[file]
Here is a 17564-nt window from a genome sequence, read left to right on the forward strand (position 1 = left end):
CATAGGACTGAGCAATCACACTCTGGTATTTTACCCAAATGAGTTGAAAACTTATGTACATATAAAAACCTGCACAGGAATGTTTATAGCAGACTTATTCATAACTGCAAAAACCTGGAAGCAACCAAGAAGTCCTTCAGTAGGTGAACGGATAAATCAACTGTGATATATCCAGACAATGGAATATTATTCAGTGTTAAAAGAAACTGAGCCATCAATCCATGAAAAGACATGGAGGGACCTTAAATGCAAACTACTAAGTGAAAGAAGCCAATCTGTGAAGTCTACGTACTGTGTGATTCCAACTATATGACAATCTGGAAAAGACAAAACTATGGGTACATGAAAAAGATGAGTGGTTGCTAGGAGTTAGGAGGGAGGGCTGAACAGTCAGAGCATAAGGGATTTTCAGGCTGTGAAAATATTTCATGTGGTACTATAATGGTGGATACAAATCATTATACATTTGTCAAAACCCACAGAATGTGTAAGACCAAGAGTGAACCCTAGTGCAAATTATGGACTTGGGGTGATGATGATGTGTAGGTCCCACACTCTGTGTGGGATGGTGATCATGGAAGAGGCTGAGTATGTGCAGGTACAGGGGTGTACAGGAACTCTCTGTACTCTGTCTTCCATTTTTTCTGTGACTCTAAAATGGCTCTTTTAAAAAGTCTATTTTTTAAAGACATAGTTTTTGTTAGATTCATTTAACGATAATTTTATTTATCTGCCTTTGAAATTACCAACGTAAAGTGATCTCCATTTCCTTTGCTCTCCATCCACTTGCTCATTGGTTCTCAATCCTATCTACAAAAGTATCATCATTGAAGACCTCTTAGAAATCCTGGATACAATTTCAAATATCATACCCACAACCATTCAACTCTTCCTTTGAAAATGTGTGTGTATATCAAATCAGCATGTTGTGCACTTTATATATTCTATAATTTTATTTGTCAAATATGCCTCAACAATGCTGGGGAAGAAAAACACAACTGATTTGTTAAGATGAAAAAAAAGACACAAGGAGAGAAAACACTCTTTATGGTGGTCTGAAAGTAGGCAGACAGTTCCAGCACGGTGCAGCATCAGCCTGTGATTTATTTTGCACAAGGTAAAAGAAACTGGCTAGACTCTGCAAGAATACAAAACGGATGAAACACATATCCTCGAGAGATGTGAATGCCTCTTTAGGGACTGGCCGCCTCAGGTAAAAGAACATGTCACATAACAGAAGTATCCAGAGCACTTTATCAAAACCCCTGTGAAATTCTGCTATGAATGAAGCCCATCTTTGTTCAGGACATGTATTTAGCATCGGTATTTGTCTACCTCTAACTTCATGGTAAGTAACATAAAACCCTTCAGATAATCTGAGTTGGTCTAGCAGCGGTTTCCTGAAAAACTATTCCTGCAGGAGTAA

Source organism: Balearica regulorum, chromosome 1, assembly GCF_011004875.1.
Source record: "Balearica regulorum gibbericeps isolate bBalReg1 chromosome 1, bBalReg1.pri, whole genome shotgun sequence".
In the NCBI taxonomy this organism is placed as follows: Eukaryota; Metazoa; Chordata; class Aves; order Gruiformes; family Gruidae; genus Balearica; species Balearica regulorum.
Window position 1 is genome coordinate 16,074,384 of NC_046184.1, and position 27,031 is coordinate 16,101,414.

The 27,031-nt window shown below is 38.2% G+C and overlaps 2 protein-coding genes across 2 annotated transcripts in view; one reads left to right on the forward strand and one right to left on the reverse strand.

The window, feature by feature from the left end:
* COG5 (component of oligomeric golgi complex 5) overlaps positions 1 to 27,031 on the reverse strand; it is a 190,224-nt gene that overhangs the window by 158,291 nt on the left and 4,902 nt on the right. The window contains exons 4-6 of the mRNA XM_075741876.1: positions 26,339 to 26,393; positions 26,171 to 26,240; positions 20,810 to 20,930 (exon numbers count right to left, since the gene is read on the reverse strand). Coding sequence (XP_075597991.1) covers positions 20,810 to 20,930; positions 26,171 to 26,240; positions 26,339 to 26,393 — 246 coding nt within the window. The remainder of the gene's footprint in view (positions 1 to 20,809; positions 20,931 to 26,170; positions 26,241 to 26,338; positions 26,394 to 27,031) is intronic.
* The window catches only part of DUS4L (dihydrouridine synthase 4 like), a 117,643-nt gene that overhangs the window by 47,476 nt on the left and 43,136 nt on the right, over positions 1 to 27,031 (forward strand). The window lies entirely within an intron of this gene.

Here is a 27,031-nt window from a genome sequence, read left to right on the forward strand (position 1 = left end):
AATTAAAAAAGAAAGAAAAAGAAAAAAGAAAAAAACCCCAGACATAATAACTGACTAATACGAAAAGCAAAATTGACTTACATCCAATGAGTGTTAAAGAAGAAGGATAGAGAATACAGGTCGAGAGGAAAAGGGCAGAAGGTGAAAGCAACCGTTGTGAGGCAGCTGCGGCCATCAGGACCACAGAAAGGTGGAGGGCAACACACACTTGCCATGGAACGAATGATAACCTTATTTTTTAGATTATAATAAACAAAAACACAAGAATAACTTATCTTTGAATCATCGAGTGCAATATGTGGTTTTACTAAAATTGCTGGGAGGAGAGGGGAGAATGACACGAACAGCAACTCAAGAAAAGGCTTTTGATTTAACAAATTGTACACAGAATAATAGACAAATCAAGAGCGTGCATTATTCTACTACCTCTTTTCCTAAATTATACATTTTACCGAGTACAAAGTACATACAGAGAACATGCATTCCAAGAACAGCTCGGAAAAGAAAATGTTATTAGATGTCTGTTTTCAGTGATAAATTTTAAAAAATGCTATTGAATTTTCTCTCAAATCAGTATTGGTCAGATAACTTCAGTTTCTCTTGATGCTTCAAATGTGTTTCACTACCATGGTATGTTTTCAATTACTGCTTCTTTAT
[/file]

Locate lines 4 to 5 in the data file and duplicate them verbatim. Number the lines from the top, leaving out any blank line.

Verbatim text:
Source record: "Balearica regulorum gibbericeps isolate bBalReg1 chromosome 1, bBalReg1.pri, whole genome shotgun sequence".
In the NCBI taxonomy this organism is placed as follows: Eukaryota; Metazoa; Chordata; class Aves; order Gruiformes; family Gruidae; genus Balearica; species Balearica regulorum.